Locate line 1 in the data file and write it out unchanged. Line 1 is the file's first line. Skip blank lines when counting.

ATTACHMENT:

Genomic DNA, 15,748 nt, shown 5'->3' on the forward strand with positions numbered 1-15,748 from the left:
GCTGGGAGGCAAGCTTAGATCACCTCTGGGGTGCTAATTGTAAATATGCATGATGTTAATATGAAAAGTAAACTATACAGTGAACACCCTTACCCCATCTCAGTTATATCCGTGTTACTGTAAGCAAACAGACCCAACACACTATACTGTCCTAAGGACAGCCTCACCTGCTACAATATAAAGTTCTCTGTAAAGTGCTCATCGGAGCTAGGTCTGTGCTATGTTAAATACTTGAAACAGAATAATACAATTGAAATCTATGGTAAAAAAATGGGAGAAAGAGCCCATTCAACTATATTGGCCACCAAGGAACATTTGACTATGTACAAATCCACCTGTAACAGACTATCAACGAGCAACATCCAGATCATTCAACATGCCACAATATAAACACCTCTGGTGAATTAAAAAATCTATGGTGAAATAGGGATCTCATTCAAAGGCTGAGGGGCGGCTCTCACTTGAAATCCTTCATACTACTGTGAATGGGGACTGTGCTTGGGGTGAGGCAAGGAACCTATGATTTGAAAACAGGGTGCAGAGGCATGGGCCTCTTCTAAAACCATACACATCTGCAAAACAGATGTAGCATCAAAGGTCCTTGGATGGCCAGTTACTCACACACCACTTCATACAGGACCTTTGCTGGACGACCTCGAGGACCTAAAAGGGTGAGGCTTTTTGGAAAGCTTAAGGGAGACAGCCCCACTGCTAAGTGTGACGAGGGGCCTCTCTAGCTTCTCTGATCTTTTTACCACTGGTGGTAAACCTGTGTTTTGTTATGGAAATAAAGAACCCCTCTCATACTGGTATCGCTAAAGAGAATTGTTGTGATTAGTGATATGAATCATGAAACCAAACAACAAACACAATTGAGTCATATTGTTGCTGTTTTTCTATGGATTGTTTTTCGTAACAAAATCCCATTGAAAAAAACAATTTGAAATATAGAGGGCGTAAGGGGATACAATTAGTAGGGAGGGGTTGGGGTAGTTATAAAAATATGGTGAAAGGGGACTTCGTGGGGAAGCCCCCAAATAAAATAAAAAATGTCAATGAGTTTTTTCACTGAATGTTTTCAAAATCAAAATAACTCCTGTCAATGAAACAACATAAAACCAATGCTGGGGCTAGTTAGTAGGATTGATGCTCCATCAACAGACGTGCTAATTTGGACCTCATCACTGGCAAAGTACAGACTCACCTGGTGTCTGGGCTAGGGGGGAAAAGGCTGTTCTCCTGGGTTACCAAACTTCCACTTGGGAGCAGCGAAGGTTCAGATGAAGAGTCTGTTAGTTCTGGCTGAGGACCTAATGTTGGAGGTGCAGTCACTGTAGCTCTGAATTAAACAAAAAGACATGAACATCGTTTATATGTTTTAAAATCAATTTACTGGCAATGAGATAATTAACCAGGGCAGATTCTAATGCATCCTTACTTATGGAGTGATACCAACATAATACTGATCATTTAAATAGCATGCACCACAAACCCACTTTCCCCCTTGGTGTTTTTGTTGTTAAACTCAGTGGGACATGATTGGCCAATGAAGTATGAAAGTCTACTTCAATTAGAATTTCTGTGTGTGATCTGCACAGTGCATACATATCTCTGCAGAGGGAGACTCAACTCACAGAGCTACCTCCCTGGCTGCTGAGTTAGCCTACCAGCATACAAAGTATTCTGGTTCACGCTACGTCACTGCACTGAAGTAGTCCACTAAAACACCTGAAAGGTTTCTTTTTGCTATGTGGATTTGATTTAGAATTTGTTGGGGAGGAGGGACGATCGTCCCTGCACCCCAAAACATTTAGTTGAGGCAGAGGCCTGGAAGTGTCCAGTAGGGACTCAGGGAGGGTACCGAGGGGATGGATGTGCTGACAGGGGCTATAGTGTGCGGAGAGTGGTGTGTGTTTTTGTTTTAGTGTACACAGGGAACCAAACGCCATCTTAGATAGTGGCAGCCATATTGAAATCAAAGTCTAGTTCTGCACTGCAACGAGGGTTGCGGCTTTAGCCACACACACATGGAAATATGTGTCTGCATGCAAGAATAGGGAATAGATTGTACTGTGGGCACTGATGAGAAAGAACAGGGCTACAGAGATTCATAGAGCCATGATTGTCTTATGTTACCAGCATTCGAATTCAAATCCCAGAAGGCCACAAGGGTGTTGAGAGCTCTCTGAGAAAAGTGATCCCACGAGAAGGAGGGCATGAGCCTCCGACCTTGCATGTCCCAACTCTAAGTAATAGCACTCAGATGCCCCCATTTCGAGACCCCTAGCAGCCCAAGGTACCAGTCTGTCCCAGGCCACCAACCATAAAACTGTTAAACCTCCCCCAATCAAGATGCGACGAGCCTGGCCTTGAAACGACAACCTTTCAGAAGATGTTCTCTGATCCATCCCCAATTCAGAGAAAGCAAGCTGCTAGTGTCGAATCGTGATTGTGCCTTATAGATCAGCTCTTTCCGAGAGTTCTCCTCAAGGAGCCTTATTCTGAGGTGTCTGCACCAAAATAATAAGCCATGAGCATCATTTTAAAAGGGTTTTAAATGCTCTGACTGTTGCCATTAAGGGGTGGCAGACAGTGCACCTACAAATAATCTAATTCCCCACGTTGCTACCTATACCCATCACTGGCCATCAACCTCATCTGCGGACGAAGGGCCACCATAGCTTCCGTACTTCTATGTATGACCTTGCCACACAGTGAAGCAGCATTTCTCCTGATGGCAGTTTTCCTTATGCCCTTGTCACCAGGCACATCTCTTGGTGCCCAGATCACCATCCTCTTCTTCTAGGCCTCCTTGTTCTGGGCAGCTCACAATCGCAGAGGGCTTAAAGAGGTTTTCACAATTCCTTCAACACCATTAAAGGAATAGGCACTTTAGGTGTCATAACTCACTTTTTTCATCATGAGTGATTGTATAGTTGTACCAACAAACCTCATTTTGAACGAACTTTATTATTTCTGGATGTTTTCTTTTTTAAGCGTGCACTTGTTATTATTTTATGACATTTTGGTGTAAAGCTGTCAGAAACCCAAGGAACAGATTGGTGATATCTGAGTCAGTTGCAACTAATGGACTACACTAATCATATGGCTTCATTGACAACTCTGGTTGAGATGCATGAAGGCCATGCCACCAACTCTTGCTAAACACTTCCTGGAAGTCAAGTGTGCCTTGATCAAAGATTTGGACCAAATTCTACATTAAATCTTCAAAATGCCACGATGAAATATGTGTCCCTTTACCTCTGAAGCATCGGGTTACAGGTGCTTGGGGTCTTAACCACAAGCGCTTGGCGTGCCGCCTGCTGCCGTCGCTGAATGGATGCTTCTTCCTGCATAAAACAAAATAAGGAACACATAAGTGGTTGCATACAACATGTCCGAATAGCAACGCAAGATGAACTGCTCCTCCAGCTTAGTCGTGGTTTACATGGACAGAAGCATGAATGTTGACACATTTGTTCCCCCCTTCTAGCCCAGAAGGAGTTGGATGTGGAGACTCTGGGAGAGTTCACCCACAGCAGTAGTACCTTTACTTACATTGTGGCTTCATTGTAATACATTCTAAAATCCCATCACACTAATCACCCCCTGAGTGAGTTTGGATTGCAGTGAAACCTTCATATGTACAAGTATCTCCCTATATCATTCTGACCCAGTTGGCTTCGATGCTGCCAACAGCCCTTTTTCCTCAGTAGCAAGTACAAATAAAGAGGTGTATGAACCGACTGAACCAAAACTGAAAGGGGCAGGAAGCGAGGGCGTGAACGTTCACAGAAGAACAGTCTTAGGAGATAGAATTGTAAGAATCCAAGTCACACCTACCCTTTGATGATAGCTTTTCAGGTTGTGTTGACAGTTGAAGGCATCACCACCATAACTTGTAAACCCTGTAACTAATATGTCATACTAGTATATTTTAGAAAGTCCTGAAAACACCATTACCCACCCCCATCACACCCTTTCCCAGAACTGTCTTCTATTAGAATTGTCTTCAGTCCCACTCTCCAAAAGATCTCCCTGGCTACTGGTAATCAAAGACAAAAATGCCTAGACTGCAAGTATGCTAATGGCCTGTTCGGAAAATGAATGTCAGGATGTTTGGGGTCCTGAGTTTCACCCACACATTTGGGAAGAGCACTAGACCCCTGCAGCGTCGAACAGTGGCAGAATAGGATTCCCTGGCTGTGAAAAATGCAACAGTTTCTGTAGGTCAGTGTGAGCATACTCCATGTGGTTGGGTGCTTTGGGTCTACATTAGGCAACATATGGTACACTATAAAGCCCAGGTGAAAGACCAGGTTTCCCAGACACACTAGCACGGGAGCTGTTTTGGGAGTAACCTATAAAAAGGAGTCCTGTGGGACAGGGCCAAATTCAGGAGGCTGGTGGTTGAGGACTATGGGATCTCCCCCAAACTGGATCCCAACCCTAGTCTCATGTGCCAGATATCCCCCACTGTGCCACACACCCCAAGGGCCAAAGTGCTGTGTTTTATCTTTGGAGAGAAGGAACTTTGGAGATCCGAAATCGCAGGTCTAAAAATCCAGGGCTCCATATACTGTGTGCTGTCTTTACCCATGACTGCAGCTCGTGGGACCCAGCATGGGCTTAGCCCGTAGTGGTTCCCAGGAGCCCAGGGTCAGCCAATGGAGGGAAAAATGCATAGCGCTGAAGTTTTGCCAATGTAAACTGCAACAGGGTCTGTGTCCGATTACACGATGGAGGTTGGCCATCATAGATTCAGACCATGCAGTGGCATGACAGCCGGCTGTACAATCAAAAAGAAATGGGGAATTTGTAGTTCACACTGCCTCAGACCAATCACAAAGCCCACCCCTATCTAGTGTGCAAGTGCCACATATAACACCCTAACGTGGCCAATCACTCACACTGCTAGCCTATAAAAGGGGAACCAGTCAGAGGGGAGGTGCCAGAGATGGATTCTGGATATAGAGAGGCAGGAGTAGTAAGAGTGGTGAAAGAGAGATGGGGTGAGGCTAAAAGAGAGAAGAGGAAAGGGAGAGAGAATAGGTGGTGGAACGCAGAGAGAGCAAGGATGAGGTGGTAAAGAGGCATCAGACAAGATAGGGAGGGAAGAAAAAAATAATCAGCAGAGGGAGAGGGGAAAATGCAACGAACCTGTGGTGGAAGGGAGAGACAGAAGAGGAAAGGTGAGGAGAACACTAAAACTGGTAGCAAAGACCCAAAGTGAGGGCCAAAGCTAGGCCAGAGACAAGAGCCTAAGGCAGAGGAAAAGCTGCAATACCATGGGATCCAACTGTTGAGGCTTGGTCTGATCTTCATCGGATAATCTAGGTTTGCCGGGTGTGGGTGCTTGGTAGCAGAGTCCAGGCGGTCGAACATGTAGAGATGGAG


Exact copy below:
Genomic DNA, 15,748 nt, shown 5'->3' on the forward strand with positions numbered 1-15,748 from the left: